SCOTUS Rejects Abortion Group’s Bid to Get Catholic Bishops’ Private Emails

‘Thank goodness the Supreme Court saw this appeal for what it was: a nasty attempt to intimidate the bishops…’

U.S. Supreme Court Rejects Abortion Group's Attempt to Obtain Catholic Bishops' Private Emails

Whole Woman’s Health / IMAGE: Whole Womans Health Alliance via Youtube

(Kaylee McGhee, Liberty Headlines) The U.S. Supreme Court upheld a group of Texas Catholic bishops’ religious rights on Tuesday by rejecting the attempt of abortion groups to pry into the bishops’ private email discussions about religion and abortion.

The long-running court battle began in 2016 when the state of Texas passed a law requiring hospitals and abortion facilities to dispose of aborted fetal remains by burial or cremation, rather than in a landfill or sewer.

Whole Woman’s Health, an abortion facility chain notorious for health and safety violations, sued the state, claiming it infringed on women’s rights.

The Texas Catholic Conference of Bishops wrote a letter to the court in support of the state law, offering its burial grounds if abortion facilities could not secure their own.


In response, the abortion group demanded the bishops hand over their private correspondence on the topic of abortion.

The Fifth Circuit Court of Appeals ruled against the abortion chain last year, and on Tuesday, the Supreme Court rejected the group’s appeal, allowing the appeals court’s ruling to stand.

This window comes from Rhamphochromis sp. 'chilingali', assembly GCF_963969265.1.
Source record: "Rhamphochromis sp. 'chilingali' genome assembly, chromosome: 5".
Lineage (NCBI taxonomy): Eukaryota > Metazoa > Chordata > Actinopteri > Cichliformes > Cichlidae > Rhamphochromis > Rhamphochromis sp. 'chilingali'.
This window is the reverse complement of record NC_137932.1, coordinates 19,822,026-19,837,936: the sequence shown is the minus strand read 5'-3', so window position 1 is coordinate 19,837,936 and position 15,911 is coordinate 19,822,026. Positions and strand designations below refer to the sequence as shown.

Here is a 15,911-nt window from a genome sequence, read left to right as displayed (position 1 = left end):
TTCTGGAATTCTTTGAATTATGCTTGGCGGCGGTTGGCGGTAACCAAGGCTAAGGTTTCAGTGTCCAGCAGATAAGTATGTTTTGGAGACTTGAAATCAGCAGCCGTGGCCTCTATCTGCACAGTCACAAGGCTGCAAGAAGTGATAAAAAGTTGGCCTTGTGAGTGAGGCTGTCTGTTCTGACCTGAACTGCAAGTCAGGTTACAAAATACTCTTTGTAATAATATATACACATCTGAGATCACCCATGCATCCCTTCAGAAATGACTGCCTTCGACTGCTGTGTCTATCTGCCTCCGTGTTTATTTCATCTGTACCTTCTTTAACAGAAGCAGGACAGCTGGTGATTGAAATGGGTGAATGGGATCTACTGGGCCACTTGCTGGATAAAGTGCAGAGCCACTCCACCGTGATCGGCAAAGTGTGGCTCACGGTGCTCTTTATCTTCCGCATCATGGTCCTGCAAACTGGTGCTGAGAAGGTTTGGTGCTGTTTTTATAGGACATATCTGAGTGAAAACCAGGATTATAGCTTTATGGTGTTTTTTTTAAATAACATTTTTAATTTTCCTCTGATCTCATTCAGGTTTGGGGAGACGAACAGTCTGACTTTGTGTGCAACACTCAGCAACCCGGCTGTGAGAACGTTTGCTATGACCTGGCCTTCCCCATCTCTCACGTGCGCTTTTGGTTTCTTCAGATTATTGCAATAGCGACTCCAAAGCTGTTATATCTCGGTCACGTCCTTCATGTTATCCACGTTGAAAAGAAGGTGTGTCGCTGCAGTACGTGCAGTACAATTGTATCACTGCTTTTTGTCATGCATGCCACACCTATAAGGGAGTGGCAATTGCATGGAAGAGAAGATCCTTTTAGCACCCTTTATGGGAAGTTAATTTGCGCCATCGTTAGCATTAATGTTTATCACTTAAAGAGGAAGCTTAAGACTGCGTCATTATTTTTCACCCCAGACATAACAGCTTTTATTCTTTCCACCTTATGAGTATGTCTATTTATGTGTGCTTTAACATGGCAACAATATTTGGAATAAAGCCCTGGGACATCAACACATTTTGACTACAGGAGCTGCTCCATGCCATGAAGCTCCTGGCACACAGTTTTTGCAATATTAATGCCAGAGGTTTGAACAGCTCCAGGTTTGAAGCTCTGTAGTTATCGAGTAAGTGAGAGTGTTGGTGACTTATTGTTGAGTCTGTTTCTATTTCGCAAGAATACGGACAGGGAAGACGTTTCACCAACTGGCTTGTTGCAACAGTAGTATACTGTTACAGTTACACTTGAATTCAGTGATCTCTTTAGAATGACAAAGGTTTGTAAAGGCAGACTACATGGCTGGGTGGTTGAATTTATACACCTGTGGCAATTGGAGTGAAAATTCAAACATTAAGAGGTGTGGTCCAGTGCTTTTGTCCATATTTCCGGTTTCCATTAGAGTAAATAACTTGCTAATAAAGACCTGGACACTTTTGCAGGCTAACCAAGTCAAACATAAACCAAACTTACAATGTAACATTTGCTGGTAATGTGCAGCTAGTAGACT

“Thank goodness the Supreme Court saw this appeal for what it was: a nasty attempt to intimidate the bishops and force them to withdraw their offer to bury every child aborted in Texas,” said Eric Rassbach, vice president and senior counsel at Becket, the conservative firm that represented the Texas bishops.  “Abortion groups may think the bishops ‘troublesome,’ but it is wrong to weaponize the law to stop the bishops from standing up for their beliefs.”

Archbishop Daniel Cardinal DiNardo said Whole Woman’s Health’s attempt to intrude into the bishops’ private religious correspondence threatened the Catholic Church’s ministry.

“We cannot act on our faith and religious convictions as effectively if we have to give up our ability to deliberate in private as the price of admission to the public square,” DiNardo said.